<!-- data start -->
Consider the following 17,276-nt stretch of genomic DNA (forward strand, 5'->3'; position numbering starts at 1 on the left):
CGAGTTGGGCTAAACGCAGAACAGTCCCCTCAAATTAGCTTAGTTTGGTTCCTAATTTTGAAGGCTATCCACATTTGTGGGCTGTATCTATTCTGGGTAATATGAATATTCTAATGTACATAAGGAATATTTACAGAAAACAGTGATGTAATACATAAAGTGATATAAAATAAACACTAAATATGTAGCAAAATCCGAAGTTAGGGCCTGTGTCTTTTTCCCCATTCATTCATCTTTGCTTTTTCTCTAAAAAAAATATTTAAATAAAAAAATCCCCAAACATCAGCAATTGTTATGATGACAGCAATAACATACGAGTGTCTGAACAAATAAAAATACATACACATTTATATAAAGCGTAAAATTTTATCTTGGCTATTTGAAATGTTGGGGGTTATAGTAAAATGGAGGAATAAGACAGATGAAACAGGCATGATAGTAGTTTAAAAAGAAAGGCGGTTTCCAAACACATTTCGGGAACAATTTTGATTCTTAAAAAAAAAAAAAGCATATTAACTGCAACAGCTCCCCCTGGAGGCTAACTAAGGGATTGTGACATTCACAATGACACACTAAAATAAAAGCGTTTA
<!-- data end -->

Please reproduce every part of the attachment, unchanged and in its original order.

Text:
Consider the following 17,276-nt stretch of genomic DNA (forward strand, 5'->3'; position numbering starts at 1 on the left):
CGAGTTGGGCTAAACGCAGAACAGTCCCCTCAAATTAGCTTAGTTTGGTTCCTAATTTTGAAGGCTATCCACATTTGTGGGCTGTATCTATTCTGGGTAATATGAATATTCTAATGTACATAAGGAATATTTACAGAAAACAGTGATGTAATACATAAAGTGATATAAAATAAACACTAAATATGTAGCAAAATCCGAAGTTAGGGCCTGTGTCTTTTTCCCCATTCATTCATCTTTGCTTTTTCTCTAAAAAAAATATTTAAATAAAAAAATCCCCAAACATCAGCAATTGTTATGATGACAGCAATAACATACGAGTGTCTGAACAAATAAAAATACATACACATTTATATAAAGCGTAAAATTTTATCTTGGCTATTTGAAATGTTGGGGGTTATAGTAAAATGGAGGAATAAGACAGATGAAACAGGCATGATAGTAGTTTAAAAAGAAAGGCGGTTTCCAAACACATTTCGGGAACAATTTTGATTCTTAAAAAAAAAAAAAGCATATTAACTGCAACAGCTCCCCCTGGAGGCTAACTAAGGGATTGTGACATTCACAATGACACACTAAAATAAAAGCGTTTA